ENID LAKE – When it comes to fishing, some things don’t change. Fred Bright’s five-pound, three-ounce white crappie caught at Enid Lake in 1957 is one example – over five decades and still the biggest in the world.
But lakes do change and Bright’s world record came at the time when the fishing at Enid Lake was at a high point, five years after the levee was completed and the huge lake started to fill. Typically a lake peaks in seven years and the Mississippi Department of Wildlife, Fisheries and Parks (MDWFP) tries to rehab and restock many of the much smaller state-owned lakes to provide superior fishing in the state.
Many of these fry – bass, crappie, bluegill, gator gar and even spoonbill catfish – come from right here in Yalobusha County at the North Mississippi Fish Hatchery. The hatchery is also the only source to stock walleye in the state, and the walleye are placed in the Tombigbee and tributaries.
“Everything you catch in Tombigbee are hatchery fish that come from here” retired MDWFP fisheries director Ron Garavelli explains. After working almost four decades with the agency, Garavelli retired last summer and now works as a part-time, contract employee alongside three full-time agency employees at the hatchery.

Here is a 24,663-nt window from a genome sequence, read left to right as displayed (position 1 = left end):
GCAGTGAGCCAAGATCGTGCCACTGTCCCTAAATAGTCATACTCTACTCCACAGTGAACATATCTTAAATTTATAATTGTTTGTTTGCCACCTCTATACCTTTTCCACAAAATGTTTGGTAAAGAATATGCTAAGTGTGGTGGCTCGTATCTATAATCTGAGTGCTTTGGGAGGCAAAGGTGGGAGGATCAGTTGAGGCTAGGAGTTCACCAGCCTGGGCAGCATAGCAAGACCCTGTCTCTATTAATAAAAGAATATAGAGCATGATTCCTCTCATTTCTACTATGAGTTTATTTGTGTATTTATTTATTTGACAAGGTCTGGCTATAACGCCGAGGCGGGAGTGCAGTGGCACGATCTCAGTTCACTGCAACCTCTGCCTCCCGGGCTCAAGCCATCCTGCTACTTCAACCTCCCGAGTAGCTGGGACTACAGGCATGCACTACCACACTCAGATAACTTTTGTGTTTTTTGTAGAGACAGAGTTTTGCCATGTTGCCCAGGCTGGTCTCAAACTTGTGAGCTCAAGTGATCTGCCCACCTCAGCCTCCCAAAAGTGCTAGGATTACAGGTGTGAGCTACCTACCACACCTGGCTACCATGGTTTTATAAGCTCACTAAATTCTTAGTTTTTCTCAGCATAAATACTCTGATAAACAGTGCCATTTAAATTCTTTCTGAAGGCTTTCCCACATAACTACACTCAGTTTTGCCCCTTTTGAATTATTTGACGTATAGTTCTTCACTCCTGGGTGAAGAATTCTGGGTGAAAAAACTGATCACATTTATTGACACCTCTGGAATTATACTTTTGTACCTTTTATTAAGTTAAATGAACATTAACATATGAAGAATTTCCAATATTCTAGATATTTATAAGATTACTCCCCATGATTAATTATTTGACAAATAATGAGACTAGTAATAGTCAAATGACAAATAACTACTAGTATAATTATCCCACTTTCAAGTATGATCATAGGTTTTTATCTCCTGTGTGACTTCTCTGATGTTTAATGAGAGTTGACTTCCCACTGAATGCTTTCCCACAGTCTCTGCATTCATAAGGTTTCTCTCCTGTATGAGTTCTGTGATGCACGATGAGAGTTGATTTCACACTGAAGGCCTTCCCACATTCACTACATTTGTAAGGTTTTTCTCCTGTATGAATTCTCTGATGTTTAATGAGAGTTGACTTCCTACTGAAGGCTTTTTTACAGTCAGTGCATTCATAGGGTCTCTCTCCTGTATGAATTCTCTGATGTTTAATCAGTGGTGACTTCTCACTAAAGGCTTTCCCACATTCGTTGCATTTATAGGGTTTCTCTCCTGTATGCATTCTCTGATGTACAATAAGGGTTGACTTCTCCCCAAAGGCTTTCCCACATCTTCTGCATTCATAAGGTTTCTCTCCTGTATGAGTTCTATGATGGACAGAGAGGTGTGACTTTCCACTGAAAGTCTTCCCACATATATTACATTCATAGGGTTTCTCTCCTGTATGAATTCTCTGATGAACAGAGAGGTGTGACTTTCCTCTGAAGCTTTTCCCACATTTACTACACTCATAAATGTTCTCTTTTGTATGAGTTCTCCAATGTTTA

Garavelli explained that stocking is an important part of rehabbing lakes, with MDWFP typically rehabbing a lake or two each year.
“Most of the lakes peak in seven or eight years and start going down. When we can, we just start over, it’s the easiest thing to do, Garavelli explains.
Stocking is equally important for management of the larger lakes in the state, where a total rehab is not an option, Garavelli added.
A Look At The VEC